House Democratic leaders bashing Rep. Paul Ryan's (R-Wis.) latest budget bill have at least one good thing to say about the sweeping plan: It could help them at the polls in November.
Democrats have been focused on a populist economic agenda that includes an increase in the minimum wage, an extension of emergency jobless benefits and a broad expansion of health insurance coverage included in the Affordable Care Act.
Democratic Congressional Campaign Committee Chairman Steve Israel (D-N.Y.) said Democrats see the budget as a particularly damaging issue for Republicans because it “tightens the noose" around the necks of the middle class.
“They should’ve just printed a middle finger to the middle class on page one of this budget,” he told reporters during a Wednesday press conference at the National Press Club. “This will be the defining issue in the midterm elections."
The Democrats have tried the same strategy of attacking the GOP's budget in the past, with mixed results. In 2010, for instance, they hammered a similar Ryan proposal for much the same reasons they're now attacking the 2015 version, only to lose 63 seats and the House gavel.
They had more luck with that strategy in the 2012 presidential cycle, picking up eight House seats and using it to their advantage in special elections. They still fell short of winning back the chamber but won more seats than pundits anticipated heading to the polls.
But Democrats face a much tougher climate this cycle and a steep uphill battle to flip the 17 seats they need to take back the House. Israel admitted “it's a tough climate for us” at this point but said the Ryan budget “helps change the narrative by reminding voters who has their backs."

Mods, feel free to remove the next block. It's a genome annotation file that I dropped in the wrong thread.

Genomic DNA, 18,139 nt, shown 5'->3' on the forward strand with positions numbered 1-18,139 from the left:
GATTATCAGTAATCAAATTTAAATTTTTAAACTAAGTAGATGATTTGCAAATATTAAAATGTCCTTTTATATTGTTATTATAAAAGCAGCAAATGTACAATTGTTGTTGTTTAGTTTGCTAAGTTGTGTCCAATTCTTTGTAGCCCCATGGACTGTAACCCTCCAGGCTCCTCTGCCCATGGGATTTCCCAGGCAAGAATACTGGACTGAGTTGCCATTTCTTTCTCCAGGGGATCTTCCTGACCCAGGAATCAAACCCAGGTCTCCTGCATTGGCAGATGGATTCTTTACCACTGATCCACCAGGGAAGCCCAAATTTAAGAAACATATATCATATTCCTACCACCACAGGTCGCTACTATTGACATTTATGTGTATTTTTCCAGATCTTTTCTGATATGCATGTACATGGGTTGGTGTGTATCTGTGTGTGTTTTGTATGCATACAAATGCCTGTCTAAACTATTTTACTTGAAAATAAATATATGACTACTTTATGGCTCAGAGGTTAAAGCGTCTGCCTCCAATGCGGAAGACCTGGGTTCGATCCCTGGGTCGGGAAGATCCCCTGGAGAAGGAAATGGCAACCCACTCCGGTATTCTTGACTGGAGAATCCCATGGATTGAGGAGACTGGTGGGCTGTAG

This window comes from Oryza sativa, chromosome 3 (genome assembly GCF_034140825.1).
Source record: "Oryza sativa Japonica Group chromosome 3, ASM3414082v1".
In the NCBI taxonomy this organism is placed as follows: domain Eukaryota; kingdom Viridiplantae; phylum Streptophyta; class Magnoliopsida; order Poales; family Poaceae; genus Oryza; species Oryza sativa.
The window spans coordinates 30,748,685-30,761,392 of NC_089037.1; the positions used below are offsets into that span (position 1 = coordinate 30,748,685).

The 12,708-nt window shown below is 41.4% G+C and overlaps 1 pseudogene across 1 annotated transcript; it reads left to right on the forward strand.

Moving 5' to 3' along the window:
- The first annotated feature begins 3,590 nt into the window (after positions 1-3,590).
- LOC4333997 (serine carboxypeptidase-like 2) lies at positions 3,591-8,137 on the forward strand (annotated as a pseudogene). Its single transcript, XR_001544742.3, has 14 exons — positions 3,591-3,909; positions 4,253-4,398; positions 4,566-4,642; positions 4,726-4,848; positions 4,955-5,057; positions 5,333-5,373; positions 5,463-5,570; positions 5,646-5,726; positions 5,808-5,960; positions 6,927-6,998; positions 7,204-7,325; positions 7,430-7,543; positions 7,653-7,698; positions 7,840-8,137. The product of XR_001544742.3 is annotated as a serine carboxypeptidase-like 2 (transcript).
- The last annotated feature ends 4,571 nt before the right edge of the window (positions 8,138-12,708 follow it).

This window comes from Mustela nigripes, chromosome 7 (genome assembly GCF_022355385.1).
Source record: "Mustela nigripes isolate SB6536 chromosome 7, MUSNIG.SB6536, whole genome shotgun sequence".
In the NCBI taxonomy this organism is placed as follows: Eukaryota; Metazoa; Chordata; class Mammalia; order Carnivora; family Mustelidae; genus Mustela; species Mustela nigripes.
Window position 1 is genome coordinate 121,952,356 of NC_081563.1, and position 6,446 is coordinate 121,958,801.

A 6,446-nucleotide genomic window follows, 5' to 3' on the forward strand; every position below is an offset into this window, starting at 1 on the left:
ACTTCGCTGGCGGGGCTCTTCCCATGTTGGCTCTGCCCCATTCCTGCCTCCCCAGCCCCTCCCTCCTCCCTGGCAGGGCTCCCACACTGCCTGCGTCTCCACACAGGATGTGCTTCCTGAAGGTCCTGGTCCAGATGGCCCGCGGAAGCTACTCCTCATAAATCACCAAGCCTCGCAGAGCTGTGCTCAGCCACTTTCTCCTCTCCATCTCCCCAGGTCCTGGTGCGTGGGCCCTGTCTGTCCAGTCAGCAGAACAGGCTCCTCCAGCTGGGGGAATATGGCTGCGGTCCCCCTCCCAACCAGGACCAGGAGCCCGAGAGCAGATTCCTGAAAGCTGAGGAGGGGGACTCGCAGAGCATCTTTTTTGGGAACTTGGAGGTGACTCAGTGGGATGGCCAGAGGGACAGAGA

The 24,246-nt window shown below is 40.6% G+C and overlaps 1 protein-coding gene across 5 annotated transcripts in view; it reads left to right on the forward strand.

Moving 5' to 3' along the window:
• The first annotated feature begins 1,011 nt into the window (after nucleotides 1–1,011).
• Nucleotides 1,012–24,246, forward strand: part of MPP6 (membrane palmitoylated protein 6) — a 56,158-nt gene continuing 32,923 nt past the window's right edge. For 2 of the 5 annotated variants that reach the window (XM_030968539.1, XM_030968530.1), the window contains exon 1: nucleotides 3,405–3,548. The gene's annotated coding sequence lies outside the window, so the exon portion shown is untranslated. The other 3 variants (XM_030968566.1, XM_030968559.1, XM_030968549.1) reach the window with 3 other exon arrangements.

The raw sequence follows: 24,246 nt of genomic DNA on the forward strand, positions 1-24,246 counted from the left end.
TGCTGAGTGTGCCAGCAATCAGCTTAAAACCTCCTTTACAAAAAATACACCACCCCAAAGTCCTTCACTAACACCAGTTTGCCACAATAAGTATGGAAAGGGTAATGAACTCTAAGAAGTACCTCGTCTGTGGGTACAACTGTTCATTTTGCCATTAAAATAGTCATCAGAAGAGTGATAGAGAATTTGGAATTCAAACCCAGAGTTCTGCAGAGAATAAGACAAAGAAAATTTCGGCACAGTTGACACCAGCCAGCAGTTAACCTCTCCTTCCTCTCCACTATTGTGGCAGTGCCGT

To drive the issue home, the DCCC is launching an offensive effort called "Battleground Middle Class,” which will include robocalls in 76 districts, online advertisements and field effort investments. The DCCC unveiled their first round of Web ads as part of the new initiative on Wednesday, featuring an ominous-looking shot of a cloud-covered Capitol with the text, “Tell Congressman Coffman: Don’t sell out the middle class.”
The ads direct viewers to TheRepublicanBudget.com, which currently features a Web video themed around the popular television show “Scandal” that knocks the budget and will be updated with further details on the blueprint.
Rep. Joseph Crowley (D-N.Y.), vice chairman of the House Democratic Caucus, echoed the DCCC's message Wednesday. He hammered the Ryan plan for cutting $125 billion in food stamp spending over the next decade.
"Clearly, they're showing … what their vision of America [is] and who it's for," he said. "It's for the wealthiest in the country, with disregard to the least amongst us."
Rep. Hakeem Jeffries (D-N.Y.) piled on, arguing that Ryan's budget "is an outgrowth of the same extremism" that led to the government shutdown of last October. Democrats, he said, are eager to use the document to attack Republicans on the campaign trail.
"We all look forward to drawing a clear contrast," said Jeffries, a member of the Budget panel.
Ryan has acknowledged his proposal, which aims to eliminate deficit spending largely by cutting $5.1 trillion in spending over a decade, opens the GOP up to Democratic attacks. But on Tuesday, he defended his decision to release the plan, arguing that "it is not enough for us to just be an opposition party."
"We need to be a proposition party,” he told reporters.
Ryan's Budget Committee is marking up the budget proposal Wednesday, with a floor vote expected next week, before Congress leaves Washington for an extended spring recess.
It remains unclear, however, if the bill will pass through the lower chamber, as some conservative Republicans, prodded by Tea Party groups, are criticizing the plan for adhering to top-line 2015 numbers established by Ryan and Sen. Patty Murray (D-Wash.) in December.
More than 60 Republicans voted against that plan at the time, leaving GOP leaders with the difficult task of changing minds ahead of next week's budget vote.
House Majority Whip Kevin McCarthy (R-Calif.) said Wednesday that Republicans will have enough votes to pass the measure.